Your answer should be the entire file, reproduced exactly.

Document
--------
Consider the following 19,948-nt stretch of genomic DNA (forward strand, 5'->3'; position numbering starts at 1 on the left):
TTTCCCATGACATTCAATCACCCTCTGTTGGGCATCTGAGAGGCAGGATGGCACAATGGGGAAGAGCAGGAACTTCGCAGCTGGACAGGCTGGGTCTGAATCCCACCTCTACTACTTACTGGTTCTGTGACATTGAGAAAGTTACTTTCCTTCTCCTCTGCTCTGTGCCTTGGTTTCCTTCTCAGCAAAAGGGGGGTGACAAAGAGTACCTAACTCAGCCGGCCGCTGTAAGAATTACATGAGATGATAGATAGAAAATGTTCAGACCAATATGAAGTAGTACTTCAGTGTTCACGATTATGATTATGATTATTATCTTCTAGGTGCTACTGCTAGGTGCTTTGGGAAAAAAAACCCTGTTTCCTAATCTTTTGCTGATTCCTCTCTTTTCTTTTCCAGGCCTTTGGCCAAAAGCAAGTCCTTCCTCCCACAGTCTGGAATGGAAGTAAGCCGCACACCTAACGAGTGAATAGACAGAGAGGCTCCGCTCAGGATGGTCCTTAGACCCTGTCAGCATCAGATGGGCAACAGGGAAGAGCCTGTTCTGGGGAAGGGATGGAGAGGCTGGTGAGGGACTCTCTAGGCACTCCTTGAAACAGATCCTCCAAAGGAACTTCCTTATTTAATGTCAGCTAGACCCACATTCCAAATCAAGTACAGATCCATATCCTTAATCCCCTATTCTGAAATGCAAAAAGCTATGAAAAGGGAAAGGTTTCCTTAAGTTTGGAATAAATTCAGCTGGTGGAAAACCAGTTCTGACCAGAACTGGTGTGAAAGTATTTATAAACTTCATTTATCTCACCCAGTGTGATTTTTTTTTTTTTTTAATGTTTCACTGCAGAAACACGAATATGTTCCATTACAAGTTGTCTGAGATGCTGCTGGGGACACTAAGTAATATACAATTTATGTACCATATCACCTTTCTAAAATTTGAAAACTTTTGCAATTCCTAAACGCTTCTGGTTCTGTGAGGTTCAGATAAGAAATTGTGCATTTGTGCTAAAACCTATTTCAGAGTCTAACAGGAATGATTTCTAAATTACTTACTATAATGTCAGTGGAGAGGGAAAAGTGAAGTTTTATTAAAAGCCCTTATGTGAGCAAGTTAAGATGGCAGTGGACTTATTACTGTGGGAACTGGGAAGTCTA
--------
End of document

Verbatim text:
Consider the following 19,948-nt stretch of genomic DNA (forward strand, 5'->3'; position numbering starts at 1 on the left):
TTTCCCATGACATTCAATCACCCTCTGTTGGGCATCTGAGAGGCAGGATGGCACAATGGGGAAGAGCAGGAACTTCGCAGCTGGACAGGCTGGGTCTGAATCCCACCTCTACTACTTACTGGTTCTGTGACATTGAGAAAGTTACTTTCCTTCTCCTCTGCTCTGTGCCTTGGTTTCCTTCTCAGCAAAAGGGGGGTGACAAAGAGTACCTAACTCAGCCGGCCGCTGTAAGAATTACATGAGATGATAGATAGAAAATGTTCAGACCAATATGAAGTAGTACTTCAGTGTTCACGATTATGATTATGATTATTATCTTCTAGGTGCTACTGCTAGGTGCTTTGGGAAAAAAAACCCTGTTTCCTAATCTTTTGCTGATTCCTCTCTTTTCTTTTCCAGGCCTTTGGCCAAAAGCAAGTCCTTCCTCCCACAGTCTGGAATGGAAGTAAGCCGCACACCTAACGAGTGAATAGACAGAGAGGCTCCGCTCAGGATGGTCCTTAGACCCTGTCAGCATCAGATGGGCAACAGGGAAGAGCCTGTTCTGGGGAAGGGATGGAGAGGCTGGTGAGGGACTCTCTAGGCACTCCTTGAAACAGATCCTCCAAAGGAACTTCCTTATTTAATGTCAGCTAGACCCACATTCCAAATCAAGTACAGATCCATATCCTTAATCCCCTATTCTGAAATGCAAAAAGCTATGAAAAGGGAAAGGTTTCCTTAAGTTTGGAATAAATTCAGCTGGTGGAAAACCAGTTCTGACCAGAACTGGTGTGAAAGTATTTATAAACTTCATTTATCTCACCCAGTGTGATTTTTTTTTTTTTTTAATGTTTCACTGCAGAAACACGAATATGTTCCATTACAAGTTGTCTGAGATGCTGCTGGGGACACTAAGTAATATACAATTTATGTACCATATCACCTTTCTAAAATTTGAAAACTTTTGCAATTCCTAAACGCTTCTGGTTCTGTGAGGTTCAGATAAGAAATTGTGCATTTGTGCTAAAACCTATTTCAGAGTCTAACAGGAATGATTTCTAAATTACTTACTATAATGTCAGTGGAGAGGGAAAAGTGAAGTTTTATTAAAAGCCCTTATGTGAGCAAGTTAAGATGGCAGTGGACTTATTACTGTGGGAACTGGGAAGTCTA